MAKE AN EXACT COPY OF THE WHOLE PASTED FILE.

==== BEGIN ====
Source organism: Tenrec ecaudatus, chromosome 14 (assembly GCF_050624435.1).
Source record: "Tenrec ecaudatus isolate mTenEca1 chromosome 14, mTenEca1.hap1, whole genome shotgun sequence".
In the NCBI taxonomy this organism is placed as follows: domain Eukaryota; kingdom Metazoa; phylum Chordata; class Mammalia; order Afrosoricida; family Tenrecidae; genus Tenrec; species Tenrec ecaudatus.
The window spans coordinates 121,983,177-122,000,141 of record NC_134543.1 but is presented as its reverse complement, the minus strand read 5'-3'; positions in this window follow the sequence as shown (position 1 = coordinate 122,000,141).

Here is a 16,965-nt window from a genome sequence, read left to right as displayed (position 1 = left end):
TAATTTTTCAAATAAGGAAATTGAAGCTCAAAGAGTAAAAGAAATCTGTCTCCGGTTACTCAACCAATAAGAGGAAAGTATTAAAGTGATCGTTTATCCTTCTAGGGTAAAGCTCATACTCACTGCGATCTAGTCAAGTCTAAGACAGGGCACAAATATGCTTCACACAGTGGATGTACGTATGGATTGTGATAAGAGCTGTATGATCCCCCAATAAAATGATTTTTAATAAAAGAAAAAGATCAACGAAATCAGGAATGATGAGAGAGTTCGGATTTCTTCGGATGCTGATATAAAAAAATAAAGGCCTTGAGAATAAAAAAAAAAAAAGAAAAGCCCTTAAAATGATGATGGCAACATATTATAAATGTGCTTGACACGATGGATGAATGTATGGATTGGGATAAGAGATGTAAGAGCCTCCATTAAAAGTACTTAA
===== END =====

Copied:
Source organism: Tenrec ecaudatus, chromosome 14 (assembly GCF_050624435.1).
Source record: "Tenrec ecaudatus isolate mTenEca1 chromosome 14, mTenEca1.hap1, whole genome shotgun sequence".
In the NCBI taxonomy this organism is placed as follows: domain Eukaryota; kingdom Metazoa; phylum Chordata; class Mammalia; order Afrosoricida; family Tenrecidae; genus Tenrec; species Tenrec ecaudatus.
The window spans coordinates 121,983,177-122,000,141 of record NC_134543.1 but is presented as its reverse complement, the minus strand read 5'-3'; positions in this window follow the sequence as shown (position 1 = coordinate 122,000,141).

Here is a 16,965-nt window from a genome sequence, read left to right as displayed (position 1 = left end):
TAATTTTTCAAATAAGGAAATTGAAGCTCAAAGAGTAAAAGAAATCTGTCTCCGGTTACTCAACCAATAAGAGGAAAGTATTAAAGTGATCGTTTATCCTTCTAGGGTAAAGCTCATACTCACTGCGATCTAGTCAAGTCTAAGACAGGGCACAAATATGCTTCACACAGTGGATGTACGTATGGATTGTGATAAGAGCTGTATGATCCCCCAATAAAATGATTTTTAATAAAAGAAAAAGATCAACGAAATCAGGAATGATGAGAGAGTTCGGATTTCTTCGGATGCTGATATAAAAAAATAAAGGCCTTGAGAATAAAAAAAAAAAAAGAAAAGCCCTTAAAATGATGATGGCAACATATTATAAATGTGCTTGACACGATGGATGAATGTATGGATTGGGATAAGAGATGTAAGAGCCTCCATTAAAAGTACTTAA